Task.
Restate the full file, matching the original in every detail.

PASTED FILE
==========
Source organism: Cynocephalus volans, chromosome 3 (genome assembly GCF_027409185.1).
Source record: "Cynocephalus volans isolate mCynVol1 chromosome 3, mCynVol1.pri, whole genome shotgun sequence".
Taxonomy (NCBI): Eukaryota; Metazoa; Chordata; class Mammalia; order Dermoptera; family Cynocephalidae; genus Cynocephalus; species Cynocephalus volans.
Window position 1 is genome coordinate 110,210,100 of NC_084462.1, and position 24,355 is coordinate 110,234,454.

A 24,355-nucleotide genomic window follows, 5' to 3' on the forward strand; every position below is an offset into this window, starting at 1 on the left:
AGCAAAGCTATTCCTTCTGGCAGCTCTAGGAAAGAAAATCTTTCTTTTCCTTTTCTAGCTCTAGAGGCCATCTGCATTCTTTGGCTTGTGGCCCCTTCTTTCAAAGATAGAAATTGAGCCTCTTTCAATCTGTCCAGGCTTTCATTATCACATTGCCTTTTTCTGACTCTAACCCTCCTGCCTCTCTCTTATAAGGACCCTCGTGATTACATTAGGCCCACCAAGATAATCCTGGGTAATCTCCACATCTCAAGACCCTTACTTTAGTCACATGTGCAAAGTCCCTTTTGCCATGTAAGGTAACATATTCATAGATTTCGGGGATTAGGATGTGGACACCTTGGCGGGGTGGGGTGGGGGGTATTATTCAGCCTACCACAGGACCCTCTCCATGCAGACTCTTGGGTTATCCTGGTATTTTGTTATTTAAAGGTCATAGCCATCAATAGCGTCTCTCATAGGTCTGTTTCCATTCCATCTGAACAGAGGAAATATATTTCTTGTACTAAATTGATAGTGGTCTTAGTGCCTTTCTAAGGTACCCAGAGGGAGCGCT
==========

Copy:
Source organism: Cynocephalus volans, chromosome 3 (genome assembly GCF_027409185.1).
Source record: "Cynocephalus volans isolate mCynVol1 chromosome 3, mCynVol1.pri, whole genome shotgun sequence".
Taxonomy (NCBI): Eukaryota; Metazoa; Chordata; class Mammalia; order Dermoptera; family Cynocephalidae; genus Cynocephalus; species Cynocephalus volans.
Window position 1 is genome coordinate 110,210,100 of NC_084462.1, and position 24,355 is coordinate 110,234,454.

A 24,355-nucleotide genomic window follows, 5' to 3' on the forward strand; every position below is an offset into this window, starting at 1 on the left:
AGCAAAGCTATTCCTTCTGGCAGCTCTAGGAAAGAAAATCTTTCTTTTCCTTTTCTAGCTCTAGAGGCCATCTGCATTCTTTGGCTTGTGGCCCCTTCTTTCAAAGATAGAAATTGAGCCTCTTTCAATCTGTCCAGGCTTTCATTATCACATTGCCTTTTTCTGACTCTAACCCTCCTGCCTCTCTCTTATAAGGACCCTCGTGATTACATTAGGCCCACCAAGATAATCCTGGGTAATCTCCACATCTCAAGACCCTTACTTTAGTCACATGTGCAAAGTCCCTTTTGCCATGTAAGGTAACATATTCATAGATTTCGGGGATTAGGATGTGGACACCTTGGCGGGGTGGGGTGGGGGGTATTATTCAGCCTACCACAGGACCCTCTCCATGCAGACTCTTGGGTTATCCTGGTATTTTGTTATTTAAAGGTCATAGCCATCAATAGCGTCTCTCATAGGTCTGTTTCCATTCCATCTGAACAGAGGAAATATATTTCTTGTACTAAATTGATAGTGGTCTTAGTGCCTTTCTAAGGTACCCAGAGGGAGCGCT